Staff agency legal issues

A group of recruitment consultants holding up a job search bannerThe following is an outline of some of the areas in which legislation may be particularly relevant to your recruitment business.

What licences does a staff agency need?

Most types of recruitment businesses do not need to obtain a licence or register with any licensing authority. However, all recruitment agencies must comply with special legislation covering employment agencies and businesses. Under this legislation, the Employment Agency Standards Inspectorate (part of the Department for Business, Energy & Industrial Strategy) can ban an individual from running - or being involved in running - an employment agency or employment business because of their misconduct or unsuitability. A ban can last for up to 10 years. You can find out more on the Gov.uk website.

Nurses' and domiciliary care agencies

Specialist nurses' agencies and domiciliary care agencies in England must register with the Care Quality Commission (CQC) if they carry out 'regulated activities', such as treatment of disease or disorder, themselves. Agencies that just provide staff to other registered providers do not need to register with the CQC.

Elsewhere in the UK, nurses' agencies and domiciliary care agencies ('care at home' providers) normally need to register with:

  • Northern Ireland - the Regulation and Quality Improvement Authority (RQIA)
  • Scotland - the Care Inspectorate
  • Wales - Care Inspectorate Wales (CIW)

There is a fee for registration. To obtain a licence to operate a nurses' or domiciliary care agency, you will have to meet certain requirements. For example, the agency will need to be run by a suitable person. Licences are usually reviewed annually.

Gangmasters

Gangmasters - employment businesses that act as basic labour providers - who work in the agriculture, horticulture, forestry, food processing and packaging, and shellfish industries must register with the Gangmasters and Labour Abuse Authority (previously called the Gangmasters Licensing Authority - GLA), and must comply with a set of licensing conditions. More information about gangmaster licensing is available on the Gangmasters and Labour Abuse Authority website. The Gangmasters Licensing Act requires gangmasters - employment businesses that act as basic labour providers - who work in the agriculture, horticulture, forestry, food processing and shellfish industries to register with the Gangmasters and Labour Abuse Authority (previously called the Gangmasters Licensing Authority - GLA) and to comply with the terms of their licence. The legislation aims to protect workers from exploitation and to ensure that they have reasonable working conditions. You can find out more about gangmaster legislation and licensing on the Gangmasters and Labour Abuse Authority website.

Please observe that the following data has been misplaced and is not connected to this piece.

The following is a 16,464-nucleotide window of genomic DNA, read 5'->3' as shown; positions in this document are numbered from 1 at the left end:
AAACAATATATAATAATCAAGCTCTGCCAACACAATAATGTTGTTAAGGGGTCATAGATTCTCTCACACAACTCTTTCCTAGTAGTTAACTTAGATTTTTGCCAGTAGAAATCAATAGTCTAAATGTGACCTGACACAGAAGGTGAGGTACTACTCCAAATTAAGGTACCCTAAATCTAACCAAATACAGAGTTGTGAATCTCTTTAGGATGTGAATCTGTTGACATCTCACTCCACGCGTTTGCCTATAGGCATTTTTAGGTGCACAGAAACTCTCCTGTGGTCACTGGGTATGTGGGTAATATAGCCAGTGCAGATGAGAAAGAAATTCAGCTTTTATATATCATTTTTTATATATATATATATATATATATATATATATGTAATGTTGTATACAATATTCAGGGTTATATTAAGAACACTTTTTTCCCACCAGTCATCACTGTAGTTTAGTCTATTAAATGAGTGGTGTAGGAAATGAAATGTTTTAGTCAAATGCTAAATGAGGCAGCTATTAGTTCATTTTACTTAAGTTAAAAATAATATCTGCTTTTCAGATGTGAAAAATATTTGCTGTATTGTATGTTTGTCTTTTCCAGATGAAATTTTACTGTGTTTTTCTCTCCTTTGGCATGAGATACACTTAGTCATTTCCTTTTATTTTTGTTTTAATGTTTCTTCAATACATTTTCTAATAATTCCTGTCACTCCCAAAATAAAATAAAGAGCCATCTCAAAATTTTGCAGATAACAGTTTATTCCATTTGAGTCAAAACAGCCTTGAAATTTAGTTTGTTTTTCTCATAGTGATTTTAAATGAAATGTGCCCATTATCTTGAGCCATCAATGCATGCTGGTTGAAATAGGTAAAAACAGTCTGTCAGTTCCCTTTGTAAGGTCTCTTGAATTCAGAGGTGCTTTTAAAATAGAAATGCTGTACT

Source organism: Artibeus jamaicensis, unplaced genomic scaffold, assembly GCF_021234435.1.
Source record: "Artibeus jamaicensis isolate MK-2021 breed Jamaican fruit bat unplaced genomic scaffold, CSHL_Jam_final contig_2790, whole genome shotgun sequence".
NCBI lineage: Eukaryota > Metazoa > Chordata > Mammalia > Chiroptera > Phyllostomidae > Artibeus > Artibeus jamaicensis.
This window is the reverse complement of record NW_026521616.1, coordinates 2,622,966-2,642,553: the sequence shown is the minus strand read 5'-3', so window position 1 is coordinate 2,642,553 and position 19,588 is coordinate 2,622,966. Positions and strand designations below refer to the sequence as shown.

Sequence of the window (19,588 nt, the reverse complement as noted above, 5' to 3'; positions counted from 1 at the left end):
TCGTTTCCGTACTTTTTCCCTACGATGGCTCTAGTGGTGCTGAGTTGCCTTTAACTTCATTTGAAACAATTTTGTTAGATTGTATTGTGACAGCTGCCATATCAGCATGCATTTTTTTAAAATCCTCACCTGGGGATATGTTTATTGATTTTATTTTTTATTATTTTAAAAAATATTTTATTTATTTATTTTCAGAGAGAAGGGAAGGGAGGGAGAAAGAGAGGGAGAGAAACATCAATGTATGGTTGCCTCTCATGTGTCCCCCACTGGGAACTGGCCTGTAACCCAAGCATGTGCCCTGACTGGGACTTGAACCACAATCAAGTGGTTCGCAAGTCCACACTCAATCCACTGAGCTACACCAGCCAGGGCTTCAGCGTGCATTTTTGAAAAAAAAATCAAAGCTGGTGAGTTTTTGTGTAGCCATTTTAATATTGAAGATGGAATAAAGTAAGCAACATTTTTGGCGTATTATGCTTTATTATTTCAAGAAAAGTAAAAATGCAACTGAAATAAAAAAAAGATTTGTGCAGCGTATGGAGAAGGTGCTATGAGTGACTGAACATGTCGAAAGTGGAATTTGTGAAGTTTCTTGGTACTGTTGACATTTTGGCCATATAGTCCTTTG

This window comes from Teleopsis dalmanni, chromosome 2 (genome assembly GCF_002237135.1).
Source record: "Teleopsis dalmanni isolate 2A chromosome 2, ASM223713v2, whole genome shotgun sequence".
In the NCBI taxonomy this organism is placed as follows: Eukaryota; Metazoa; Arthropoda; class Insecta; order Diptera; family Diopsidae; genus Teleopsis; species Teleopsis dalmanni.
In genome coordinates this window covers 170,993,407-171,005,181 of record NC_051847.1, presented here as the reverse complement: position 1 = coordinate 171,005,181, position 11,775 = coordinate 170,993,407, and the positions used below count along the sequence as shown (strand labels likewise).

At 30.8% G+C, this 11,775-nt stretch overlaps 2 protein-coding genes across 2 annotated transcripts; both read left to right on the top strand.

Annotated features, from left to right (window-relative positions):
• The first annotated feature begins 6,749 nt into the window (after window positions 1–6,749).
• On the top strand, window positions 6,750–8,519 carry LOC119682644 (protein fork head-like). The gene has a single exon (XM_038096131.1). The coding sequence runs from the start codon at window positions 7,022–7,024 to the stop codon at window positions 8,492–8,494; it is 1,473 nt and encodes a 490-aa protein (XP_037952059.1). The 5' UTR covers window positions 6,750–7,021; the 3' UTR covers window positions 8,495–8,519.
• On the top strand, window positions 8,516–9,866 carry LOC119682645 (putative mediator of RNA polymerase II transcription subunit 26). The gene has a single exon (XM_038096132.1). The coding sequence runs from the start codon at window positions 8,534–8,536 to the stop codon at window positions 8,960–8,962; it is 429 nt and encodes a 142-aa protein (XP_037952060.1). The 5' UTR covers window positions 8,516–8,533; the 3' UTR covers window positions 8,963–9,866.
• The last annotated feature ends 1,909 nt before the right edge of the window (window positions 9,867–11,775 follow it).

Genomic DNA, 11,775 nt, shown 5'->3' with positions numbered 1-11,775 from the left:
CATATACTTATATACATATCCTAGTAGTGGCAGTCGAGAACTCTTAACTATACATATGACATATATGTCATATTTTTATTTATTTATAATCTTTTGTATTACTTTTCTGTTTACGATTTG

Agency workers who work with asbestos

If you supply temporary workers who do licensable work with asbestos then you will need to obtain an asbestos licence from the Health and Safety Executive (HSE) Asbestos Licensing Unit or from the Health and Safety Executive Northern Ireland (HSENI). There is a charge for this licence, which lasts for either one or three years. Further details are available from the HSE.

Data protection

As you will be keeping comprehensive records - almost certainly computerised - of your temps and of all permanent jobseekers on your books you will need to register as a data user with the Information Commissioner's Office (ICO), for which there is a small fee. From May 2018 the General Data Protection Regulation has introduced additional protection for personal data. You can find out more on the ICO website.

Employment Agencies Act and regulations

The main pieces of legislation that affect your business are the Employment Agencies Act (and equivalent legislation in Northern Ireland) and the Conduct of Employment Agencies and Employment Business Regulations - and amendments. The legislation applies to any UK business involved in supplying either temporary or permanent recruitment services. They cover a wide range of issues, including record keeping, workers' rights and the general conduct of recruitment businesses. You can read guidance on special legislation for employment agencies and businesses on the Gov.uk website.

Note that nurses' agencies come within the scope of the Employment Agencies Act and Regulations and must also comply with the requirements of separate regulations specifically for care providers. Similar regulatory provision is also made for domiciliary care agencies.